Informal Consultations on the Omnibus Resolution 3

Overview by Abby Roberts, Research Associate PILPG NL


  • Clauses 104, 119, and 91ter were agreed upon which was a testament to the cooperation of this body.

  • The divide between Latin America and Eastern Europe was even more prominent in this session and this came to a head with no consensus reached on the clause on equitable geographical distribution within the Bureau. 

  • The Secretariat is looking into venue options for or rescheduling of the next ASP in 2019.

On the sixth day of the ASP, the informal consultations on the omnibus resolution continued for a final time. The first clause discussed was the new operative clause placed after PP29 and it was noted that the body had come to a consensus on the phrasing and structure of this clause. 

Next under discussion was operative clause 91bis, relating to Brazils proposal for a clause on equitable geographical representation in the Bureau. Brazil spoke first on this topic and opened by noting that the Eastern European group had concerns with the timing and degree of institutionalization of Brazil’s original proposal. Brazil, in its search for consensus, decided on the wording in the draft resolution. Brazil closed its speech by expressing its belief that no country is in essence opposed to equal representation, and therefore Brazil expected agreement on this clause. Japan, Uganda, and numerous Latin American states expressed their willingness to support the proposal by Brazil. Despite Brazil’s hopes, the Eastern European group expressed their disagreement with the clause. Slovakia noted it did not address their main concerns and will not really alleviate any prominent issues, and suggested that more time is necessary to discuss the clause. Slovenia also suggested more discussion and believed that there was no need to raise this particular point in the omnibus resolution as it can be raised by members of the bureau at any point. Bulgaria and Croatia were not in support of the proposal because it had a preemptive element. The Netherlands expressed its support for the views of the Eastern European group and added that it does not see to what extent a requirement for a written report would add anything as it already can be requested. This clause was left to be discussed at a later point. 

The next clause discussed was 91ter. Germany withdrew its suggested edit which shortened the length of the ASP. Belgium had concerns with regards to this clause but was willing to go along with it in the spirit of consensus. The Czech Republic requested that the words “and frequency” be removed. A consensus was reached on this clause with the Czech Republic’s suggested edit. 

Operative clause 104 was agreed upon. Operative clause 119 was agreed upon, pending the passage of the amendment to rule 26 of the Rules of Procedure and Evidence.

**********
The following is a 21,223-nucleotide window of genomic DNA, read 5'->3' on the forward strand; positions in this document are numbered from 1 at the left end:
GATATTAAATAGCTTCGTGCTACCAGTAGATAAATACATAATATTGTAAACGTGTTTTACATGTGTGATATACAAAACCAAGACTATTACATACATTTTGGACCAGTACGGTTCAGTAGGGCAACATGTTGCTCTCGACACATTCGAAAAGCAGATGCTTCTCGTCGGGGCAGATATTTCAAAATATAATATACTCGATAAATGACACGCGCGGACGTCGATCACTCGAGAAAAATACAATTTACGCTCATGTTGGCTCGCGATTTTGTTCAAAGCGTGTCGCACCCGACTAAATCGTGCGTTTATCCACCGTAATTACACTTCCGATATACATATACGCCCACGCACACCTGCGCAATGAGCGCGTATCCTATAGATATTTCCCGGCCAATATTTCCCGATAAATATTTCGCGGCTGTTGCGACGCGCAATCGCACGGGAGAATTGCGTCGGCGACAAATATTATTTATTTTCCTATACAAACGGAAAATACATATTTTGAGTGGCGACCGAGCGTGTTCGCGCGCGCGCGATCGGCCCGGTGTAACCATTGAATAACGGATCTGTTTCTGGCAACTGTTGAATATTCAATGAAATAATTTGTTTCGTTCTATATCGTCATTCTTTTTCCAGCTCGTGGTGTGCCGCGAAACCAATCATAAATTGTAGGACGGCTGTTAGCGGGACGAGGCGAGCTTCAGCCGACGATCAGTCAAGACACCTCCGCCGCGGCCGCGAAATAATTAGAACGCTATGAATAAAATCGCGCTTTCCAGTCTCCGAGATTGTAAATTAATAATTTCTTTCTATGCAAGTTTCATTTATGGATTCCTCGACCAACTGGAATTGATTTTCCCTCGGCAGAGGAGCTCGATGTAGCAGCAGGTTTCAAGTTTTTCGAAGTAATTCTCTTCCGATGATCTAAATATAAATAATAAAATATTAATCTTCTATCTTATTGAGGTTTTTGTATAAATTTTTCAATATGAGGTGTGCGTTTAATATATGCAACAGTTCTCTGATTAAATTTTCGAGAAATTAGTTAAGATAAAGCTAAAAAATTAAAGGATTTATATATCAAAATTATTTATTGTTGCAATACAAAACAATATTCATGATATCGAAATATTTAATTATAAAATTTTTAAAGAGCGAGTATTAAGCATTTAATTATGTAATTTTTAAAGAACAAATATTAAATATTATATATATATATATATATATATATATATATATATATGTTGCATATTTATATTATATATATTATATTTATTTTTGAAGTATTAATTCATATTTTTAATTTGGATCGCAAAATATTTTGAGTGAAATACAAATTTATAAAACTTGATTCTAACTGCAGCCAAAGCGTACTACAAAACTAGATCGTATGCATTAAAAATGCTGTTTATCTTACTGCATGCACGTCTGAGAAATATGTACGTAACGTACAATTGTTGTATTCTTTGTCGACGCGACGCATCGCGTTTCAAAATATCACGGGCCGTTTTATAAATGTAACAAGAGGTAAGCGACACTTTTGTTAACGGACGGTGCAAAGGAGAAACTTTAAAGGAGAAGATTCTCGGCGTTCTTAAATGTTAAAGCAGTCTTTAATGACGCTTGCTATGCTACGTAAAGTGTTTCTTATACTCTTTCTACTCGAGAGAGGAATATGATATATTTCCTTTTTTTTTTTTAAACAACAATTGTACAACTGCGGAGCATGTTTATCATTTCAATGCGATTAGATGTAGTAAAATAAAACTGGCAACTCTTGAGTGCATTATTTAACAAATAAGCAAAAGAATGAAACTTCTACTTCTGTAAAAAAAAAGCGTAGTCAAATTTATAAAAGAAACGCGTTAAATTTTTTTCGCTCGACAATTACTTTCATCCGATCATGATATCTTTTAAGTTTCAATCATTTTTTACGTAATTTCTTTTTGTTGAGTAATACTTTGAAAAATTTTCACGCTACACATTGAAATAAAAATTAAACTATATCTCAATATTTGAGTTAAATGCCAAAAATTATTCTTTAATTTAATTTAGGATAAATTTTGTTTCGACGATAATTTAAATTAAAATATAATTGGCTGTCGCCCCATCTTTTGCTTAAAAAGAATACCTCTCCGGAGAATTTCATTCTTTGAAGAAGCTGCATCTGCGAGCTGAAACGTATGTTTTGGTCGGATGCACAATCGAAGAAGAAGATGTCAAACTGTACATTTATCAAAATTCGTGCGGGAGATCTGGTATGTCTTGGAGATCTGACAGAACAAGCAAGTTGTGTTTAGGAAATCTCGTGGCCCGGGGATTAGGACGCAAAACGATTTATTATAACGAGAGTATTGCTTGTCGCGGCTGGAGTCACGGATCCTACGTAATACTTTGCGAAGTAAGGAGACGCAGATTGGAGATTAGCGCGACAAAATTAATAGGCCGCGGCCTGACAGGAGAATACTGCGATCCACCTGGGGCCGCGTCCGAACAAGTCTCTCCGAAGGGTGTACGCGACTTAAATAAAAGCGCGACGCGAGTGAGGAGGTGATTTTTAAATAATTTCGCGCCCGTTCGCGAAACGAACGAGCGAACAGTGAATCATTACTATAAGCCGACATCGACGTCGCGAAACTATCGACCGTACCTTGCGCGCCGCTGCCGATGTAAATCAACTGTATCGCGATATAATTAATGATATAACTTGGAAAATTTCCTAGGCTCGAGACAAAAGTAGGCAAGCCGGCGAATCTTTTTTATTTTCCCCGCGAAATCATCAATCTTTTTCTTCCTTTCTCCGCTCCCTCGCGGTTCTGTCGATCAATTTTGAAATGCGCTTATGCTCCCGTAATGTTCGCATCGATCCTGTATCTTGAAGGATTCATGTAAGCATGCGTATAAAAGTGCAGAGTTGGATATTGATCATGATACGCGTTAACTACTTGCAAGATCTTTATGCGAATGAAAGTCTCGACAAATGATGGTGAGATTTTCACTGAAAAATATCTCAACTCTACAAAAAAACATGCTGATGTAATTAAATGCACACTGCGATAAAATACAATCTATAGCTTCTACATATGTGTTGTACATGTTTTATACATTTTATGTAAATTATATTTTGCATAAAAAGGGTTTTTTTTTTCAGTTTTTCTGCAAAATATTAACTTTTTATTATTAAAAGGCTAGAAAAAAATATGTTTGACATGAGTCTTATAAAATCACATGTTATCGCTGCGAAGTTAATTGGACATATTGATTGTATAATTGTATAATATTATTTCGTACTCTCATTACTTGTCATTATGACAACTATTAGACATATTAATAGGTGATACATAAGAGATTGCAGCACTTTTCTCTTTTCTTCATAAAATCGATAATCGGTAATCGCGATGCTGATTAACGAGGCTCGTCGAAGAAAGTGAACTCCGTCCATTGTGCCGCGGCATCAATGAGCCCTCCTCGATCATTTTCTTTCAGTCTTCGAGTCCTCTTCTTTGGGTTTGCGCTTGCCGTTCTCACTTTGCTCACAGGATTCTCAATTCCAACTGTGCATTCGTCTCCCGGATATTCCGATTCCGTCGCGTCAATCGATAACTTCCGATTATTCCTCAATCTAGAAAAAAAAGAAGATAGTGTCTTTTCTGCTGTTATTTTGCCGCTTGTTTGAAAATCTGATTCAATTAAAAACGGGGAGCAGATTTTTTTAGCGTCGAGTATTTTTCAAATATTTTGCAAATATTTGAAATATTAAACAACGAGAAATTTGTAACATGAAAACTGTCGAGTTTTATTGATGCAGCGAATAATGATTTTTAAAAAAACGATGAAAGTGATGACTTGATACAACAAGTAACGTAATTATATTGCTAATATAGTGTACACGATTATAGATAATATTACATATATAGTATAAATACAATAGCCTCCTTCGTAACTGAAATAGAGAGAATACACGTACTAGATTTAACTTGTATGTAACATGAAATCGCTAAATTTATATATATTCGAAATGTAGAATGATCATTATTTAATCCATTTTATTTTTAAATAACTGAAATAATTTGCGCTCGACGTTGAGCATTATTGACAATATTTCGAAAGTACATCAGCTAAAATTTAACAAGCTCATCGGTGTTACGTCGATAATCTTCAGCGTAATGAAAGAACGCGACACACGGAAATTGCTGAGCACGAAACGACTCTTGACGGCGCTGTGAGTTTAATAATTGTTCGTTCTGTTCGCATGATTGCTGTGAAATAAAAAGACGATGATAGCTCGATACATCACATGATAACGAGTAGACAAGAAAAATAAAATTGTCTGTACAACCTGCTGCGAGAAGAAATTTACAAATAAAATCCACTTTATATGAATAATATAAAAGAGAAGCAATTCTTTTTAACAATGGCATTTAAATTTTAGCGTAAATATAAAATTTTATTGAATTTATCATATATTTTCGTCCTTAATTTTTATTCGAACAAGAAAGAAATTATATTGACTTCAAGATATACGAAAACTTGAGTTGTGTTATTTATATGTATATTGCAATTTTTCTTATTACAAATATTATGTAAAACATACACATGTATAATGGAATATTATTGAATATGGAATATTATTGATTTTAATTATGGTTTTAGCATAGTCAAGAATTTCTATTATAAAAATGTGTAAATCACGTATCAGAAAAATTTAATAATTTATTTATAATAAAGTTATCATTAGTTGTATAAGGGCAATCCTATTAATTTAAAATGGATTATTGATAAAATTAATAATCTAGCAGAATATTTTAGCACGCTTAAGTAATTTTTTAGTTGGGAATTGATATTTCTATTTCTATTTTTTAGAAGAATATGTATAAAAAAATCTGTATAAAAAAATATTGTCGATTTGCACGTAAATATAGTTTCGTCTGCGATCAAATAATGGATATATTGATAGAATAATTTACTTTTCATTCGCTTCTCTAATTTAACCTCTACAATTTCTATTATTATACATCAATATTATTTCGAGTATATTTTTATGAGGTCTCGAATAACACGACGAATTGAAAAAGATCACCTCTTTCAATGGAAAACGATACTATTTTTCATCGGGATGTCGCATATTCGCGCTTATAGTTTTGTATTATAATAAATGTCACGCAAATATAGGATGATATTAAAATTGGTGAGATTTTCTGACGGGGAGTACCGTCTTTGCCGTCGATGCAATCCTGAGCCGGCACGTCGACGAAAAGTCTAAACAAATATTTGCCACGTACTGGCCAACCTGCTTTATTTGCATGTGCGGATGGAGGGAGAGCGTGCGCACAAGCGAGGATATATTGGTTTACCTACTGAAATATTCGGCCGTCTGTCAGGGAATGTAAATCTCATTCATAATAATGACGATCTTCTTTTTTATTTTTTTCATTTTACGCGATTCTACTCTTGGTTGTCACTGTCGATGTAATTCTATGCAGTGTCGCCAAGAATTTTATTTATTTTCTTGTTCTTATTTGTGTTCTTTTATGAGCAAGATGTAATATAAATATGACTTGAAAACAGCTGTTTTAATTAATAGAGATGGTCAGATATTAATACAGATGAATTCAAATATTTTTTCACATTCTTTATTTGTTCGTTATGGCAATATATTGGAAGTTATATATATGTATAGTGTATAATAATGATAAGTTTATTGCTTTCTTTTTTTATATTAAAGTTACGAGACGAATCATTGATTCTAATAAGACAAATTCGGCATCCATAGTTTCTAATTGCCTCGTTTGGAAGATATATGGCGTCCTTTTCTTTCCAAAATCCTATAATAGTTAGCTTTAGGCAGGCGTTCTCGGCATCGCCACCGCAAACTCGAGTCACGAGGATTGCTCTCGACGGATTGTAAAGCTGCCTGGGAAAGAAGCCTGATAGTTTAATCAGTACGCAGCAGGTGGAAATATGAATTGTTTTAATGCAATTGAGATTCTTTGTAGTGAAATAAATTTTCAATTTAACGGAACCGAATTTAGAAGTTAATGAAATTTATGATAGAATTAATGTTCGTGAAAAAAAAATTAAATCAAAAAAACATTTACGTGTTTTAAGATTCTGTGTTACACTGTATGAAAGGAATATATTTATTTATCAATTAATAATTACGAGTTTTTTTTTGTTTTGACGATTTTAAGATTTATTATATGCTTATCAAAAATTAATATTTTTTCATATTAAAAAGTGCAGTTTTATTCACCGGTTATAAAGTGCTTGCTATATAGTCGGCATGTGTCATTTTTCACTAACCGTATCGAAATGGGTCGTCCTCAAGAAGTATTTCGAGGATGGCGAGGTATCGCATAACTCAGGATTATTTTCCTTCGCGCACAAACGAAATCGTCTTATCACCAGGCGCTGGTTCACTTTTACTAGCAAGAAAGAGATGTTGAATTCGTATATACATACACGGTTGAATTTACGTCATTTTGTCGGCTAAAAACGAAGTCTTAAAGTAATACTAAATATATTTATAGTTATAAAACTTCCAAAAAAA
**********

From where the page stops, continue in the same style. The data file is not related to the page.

Mandate 19(b) regarding the timing of the next ASP was then put up for discussion. Finland asked if there was any possibility to change the date of it or choose a different venue to facilitate a change in date. The Secretariat responded that they are looking into other venue options or rescheduling, but this will take more time. The Coordinator suggested a clause that requests the Secretariat to present options for scheduling the next session of the assembly and requests the bureau decide on the date of the 18th session. This version of the clause was agreed upon. The meeting was then convened for 45 minutes for discussion, which left 10 minutes in the session to resolve all remaining issues.  

Brazil was the first to speak in this last part of the session and suggested the following as the new proposed text of clause 91bis: “Recalling article 112 3(b) of the Rome Statute of the ICC, request the bureau to promote adequate discussions with a view to addressing the issue of equitable geographic representation within its structure”. Slovenia noted that this discussion was supposed to be an exercise in consensus, but they were only faced with the proposal 10 minutes ago and that this is not acceptable to them. They suggested just recalling articles 112 3(a) and (b) and encouraging the bureau to remain seized on this matter. Slovakia was in agreement with Slovenia regarding Brazil’s proposal as they thought it gave a sense of urgency that they do not believe exists and they were uncertain as to what “promoting adequate discussion” means. Macedonia agreed with Slovakia and Slovenia and noted that it seems they have a different starting point when it comes to this topic, as Eastern Europe feels there is adequate representation within the Bureau. Brazil responded by saying that they think the representation needs to be addressed and discussed, as the membership in the ICC went up and they need to address the new demographic or at least have a discussion about the new demographic so the bureau is representative. To try and find a middle ground, the Republic of Korea suggested the phrasing “calls upon the bureau to consider where possible the future composition of the bureau in light of article 112 of the Rome Statute”. Serbia and the Czech Republic were hesitant regarding this proposal and Brazil wanted more time to think about the phrasing of Korea’s proposal. With two minutes left, Austria gave a speech urging flexibility in phrasing and Brazil finally stated that if language that is not agreeable cannot be even considered then they will never have new language in the resolution.  

This session ended without consensus to 91bis.